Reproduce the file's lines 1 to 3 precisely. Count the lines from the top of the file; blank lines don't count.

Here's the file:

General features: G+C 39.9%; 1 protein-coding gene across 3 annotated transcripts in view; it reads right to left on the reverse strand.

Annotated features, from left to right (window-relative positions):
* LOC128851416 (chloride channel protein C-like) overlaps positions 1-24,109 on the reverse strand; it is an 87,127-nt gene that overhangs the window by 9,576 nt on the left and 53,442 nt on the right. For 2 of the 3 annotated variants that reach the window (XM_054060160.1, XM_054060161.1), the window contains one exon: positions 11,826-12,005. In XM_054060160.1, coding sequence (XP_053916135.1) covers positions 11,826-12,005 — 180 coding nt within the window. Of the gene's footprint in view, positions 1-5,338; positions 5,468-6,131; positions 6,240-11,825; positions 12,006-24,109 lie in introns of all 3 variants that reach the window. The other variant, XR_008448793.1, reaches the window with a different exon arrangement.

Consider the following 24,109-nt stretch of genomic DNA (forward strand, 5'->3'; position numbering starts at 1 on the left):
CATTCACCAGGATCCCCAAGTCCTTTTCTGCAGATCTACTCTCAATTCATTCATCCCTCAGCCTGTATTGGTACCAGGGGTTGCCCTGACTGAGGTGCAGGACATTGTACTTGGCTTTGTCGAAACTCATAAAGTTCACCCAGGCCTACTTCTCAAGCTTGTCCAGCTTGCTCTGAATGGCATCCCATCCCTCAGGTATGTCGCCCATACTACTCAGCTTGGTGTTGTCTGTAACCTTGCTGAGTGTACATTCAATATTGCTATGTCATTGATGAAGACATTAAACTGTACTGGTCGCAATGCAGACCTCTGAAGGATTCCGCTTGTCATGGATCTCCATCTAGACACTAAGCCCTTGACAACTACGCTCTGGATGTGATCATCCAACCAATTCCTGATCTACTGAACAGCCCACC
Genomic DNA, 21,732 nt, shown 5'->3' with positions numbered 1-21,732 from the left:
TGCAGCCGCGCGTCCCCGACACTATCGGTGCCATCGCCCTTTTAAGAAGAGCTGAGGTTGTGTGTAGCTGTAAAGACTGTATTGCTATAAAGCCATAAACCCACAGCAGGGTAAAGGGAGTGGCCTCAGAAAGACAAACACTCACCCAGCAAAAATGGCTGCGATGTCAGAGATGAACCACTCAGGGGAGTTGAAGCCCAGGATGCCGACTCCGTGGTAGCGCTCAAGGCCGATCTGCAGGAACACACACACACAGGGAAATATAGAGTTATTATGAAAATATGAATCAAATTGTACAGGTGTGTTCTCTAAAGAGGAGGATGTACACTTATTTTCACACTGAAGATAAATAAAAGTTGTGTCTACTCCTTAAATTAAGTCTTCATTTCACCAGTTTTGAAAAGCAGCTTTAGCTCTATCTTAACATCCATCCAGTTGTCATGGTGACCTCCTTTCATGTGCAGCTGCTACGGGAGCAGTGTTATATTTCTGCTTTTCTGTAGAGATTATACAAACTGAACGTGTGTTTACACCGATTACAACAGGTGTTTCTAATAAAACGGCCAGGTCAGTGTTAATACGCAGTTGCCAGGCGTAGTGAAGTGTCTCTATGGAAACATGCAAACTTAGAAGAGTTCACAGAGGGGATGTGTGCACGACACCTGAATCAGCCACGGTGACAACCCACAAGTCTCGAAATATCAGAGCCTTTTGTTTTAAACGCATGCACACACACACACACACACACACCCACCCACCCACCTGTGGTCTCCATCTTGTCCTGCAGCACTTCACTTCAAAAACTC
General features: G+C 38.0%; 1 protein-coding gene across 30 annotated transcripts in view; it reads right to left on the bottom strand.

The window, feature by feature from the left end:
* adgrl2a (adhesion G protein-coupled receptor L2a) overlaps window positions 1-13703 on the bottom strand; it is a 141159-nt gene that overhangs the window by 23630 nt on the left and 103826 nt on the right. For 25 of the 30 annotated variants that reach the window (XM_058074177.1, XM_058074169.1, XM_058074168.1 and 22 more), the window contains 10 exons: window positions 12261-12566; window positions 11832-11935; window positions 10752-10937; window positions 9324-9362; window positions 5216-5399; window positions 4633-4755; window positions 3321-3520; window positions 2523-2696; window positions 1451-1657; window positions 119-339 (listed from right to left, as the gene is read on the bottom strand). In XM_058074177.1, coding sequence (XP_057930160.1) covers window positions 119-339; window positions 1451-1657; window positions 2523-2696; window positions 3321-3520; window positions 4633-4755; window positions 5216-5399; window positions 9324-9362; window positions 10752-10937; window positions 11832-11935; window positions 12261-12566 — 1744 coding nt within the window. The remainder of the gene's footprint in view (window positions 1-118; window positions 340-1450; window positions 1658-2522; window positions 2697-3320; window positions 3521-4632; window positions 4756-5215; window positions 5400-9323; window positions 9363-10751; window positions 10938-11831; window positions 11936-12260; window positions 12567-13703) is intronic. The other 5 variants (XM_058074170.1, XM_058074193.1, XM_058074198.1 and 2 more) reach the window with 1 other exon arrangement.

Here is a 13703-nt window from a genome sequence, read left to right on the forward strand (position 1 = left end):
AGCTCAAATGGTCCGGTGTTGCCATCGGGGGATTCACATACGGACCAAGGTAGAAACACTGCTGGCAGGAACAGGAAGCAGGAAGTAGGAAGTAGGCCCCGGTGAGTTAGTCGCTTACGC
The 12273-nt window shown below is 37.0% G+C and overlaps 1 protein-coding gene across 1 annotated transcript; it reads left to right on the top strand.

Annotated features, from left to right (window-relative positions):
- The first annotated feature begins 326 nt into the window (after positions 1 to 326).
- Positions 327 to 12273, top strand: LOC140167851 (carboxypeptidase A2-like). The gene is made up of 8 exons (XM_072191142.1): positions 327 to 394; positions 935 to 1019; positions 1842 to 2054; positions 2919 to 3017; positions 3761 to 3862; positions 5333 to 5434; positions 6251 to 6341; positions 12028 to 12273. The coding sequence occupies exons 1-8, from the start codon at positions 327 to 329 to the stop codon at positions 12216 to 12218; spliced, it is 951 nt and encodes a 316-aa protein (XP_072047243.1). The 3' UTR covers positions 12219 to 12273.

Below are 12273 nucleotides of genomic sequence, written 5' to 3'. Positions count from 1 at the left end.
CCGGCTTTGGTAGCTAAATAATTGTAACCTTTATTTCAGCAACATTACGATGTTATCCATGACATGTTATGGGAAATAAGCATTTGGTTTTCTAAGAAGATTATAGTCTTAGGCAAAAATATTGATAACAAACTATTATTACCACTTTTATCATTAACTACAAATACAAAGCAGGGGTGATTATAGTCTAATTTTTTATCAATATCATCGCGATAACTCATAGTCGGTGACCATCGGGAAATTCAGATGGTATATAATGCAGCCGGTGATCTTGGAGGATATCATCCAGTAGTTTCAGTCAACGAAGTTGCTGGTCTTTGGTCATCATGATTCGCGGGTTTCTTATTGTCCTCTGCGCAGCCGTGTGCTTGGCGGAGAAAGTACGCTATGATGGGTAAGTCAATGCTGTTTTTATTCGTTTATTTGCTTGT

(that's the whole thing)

General features: G+C 39.9%; 1 protein-coding gene across 3 annotated transcripts in view; it reads right to left on the reverse strand.

Annotated features, from left to right (window-relative positions):
* LOC128851416 (chloride channel protein C-like) overlaps positions 1-24,109 on the reverse strand; it is an 87,127-nt gene that overhangs the window by 9,576 nt on the left and 53,442 nt on the right. For 2 of the 3 annotated variants that reach the window (XM_054060160.1, XM_054060161.1), the window contains one exon: positions 11,826-12,005. In XM_054060160.1, coding sequence (XP_053916135.1) covers positions 11,826-12,005 — 180 coding nt within the window. Of the gene's footprint in view, positions 1-5,338; positions 5,468-6,131; positions 6,240-11,825; positions 12,006-24,109 lie in introns of all 3 variants that reach the window. The other variant, XR_008448793.1, reaches the window with a different exon arrangement.